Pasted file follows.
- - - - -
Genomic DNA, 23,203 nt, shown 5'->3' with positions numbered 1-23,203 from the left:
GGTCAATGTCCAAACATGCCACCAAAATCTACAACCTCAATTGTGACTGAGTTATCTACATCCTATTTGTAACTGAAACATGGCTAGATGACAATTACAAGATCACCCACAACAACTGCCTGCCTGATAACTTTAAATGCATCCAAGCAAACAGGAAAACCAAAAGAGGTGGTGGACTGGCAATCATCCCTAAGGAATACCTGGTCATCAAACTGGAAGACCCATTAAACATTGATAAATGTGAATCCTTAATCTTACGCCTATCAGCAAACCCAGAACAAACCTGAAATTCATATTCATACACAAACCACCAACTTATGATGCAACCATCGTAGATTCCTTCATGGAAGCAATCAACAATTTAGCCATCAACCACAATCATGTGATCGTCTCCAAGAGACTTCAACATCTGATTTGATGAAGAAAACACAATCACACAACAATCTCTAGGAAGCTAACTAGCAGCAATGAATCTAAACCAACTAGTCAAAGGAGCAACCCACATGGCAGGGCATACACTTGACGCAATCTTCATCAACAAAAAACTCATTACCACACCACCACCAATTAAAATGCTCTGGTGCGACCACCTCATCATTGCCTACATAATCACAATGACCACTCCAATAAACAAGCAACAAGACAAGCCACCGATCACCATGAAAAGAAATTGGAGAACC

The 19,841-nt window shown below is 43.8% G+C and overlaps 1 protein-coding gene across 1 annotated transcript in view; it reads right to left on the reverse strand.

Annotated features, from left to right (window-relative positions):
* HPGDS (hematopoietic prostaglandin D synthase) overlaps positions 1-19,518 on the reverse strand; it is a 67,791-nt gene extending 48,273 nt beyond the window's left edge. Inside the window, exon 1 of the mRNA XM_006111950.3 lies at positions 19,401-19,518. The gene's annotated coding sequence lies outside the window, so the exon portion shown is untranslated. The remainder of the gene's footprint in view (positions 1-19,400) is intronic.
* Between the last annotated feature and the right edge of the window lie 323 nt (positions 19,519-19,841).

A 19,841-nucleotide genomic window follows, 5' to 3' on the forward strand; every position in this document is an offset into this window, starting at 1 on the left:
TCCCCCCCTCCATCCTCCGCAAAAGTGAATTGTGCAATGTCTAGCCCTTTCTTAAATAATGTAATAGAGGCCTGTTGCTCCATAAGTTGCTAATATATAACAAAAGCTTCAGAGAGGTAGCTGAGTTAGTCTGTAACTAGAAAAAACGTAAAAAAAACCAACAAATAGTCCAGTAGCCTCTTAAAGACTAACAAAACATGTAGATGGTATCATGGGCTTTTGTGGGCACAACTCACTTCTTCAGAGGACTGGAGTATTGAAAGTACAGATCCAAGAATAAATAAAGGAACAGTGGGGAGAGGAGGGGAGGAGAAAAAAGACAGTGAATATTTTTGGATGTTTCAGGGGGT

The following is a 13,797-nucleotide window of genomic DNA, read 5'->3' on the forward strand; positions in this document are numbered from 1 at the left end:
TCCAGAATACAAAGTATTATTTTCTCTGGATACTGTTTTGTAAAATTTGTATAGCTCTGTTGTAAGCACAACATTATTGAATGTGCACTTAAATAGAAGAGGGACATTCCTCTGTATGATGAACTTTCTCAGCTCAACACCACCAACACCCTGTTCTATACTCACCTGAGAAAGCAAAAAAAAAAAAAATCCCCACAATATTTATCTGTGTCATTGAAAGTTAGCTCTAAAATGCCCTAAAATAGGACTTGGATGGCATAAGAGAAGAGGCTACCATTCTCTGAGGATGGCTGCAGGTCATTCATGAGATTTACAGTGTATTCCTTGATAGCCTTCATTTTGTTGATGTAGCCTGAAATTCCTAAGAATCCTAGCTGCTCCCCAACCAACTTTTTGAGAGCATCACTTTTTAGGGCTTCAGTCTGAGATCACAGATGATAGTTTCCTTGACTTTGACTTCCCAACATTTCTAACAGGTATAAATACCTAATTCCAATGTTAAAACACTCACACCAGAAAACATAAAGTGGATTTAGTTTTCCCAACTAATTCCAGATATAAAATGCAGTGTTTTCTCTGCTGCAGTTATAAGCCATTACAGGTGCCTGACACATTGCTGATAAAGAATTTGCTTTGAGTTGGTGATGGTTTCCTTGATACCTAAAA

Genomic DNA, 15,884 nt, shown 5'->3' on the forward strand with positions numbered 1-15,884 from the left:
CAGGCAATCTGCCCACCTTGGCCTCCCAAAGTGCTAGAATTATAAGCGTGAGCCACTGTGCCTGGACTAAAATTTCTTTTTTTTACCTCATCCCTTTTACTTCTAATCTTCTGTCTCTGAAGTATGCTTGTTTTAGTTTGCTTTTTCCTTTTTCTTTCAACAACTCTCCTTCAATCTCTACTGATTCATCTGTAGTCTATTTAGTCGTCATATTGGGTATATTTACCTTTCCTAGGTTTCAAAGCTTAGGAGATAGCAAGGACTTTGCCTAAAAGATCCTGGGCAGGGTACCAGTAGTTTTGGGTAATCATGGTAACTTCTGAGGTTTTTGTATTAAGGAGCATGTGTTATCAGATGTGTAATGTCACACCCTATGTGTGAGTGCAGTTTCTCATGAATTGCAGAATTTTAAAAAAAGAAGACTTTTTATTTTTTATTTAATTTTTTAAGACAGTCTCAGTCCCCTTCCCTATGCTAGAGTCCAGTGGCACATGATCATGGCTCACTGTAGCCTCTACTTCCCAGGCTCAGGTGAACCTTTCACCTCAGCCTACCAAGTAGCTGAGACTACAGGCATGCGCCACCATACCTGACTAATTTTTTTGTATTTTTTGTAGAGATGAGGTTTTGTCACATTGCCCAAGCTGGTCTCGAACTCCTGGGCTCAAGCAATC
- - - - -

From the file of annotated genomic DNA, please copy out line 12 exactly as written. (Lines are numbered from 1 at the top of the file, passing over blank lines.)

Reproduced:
CAGGCAATCTGCCCACCTTGGCCTCCCAAAGTGCTAGAATTATAAGCGTGAGCCACTGTGCCTGGACTAAAATTTCTTTTTTTTACCTCATCCCTTTTACTTCTAATCTTCTGTCTCTGAAGTATGCTTGTTTTAGTTTGCTTTTTCCTTTTTCTTTCAACAACTCTCCTTCAATCTCTACTGATTCATCTGTAGTCTATTTAGTCGTCATATTGGGTATATTTACCTTTCCTAGGTTTCAAAGCTTAGGAGATAGCAAGGACTTTGCCTAAAAGATCCTGGGCAGGGTACCAGTAGTTTTGGGTAATCATGGTAACTTCTGAGGTTTTTGTATTAAGGAGCATGTGTTATCAGATGTGTAATGTCACACCCTATGTGTGAGTGCAGTTTCTCATGAATTGCAGAATTTTAAAAAAAGAAGACTTTTTATTTTTTATTTAATTTTTTAAGACAGTCTCAGTCCCCTTCCCTATGCTAGAGTCCAGTGGCACATGATCATGGCTCACTGTAGCCTCTACTTCCCAGGCTCAGGTGAACCTTTCACCTCAGCCTACCAAGTAGCTGAGACTACAGGCATGCGCCACCATACCTGACTAATTTTTTTGTATTTTTTGTAGAGATGAGGTTTTGTCACATTGCCCAAGCTGGTCTCGAACTCCTGGGCTCAAGCAATC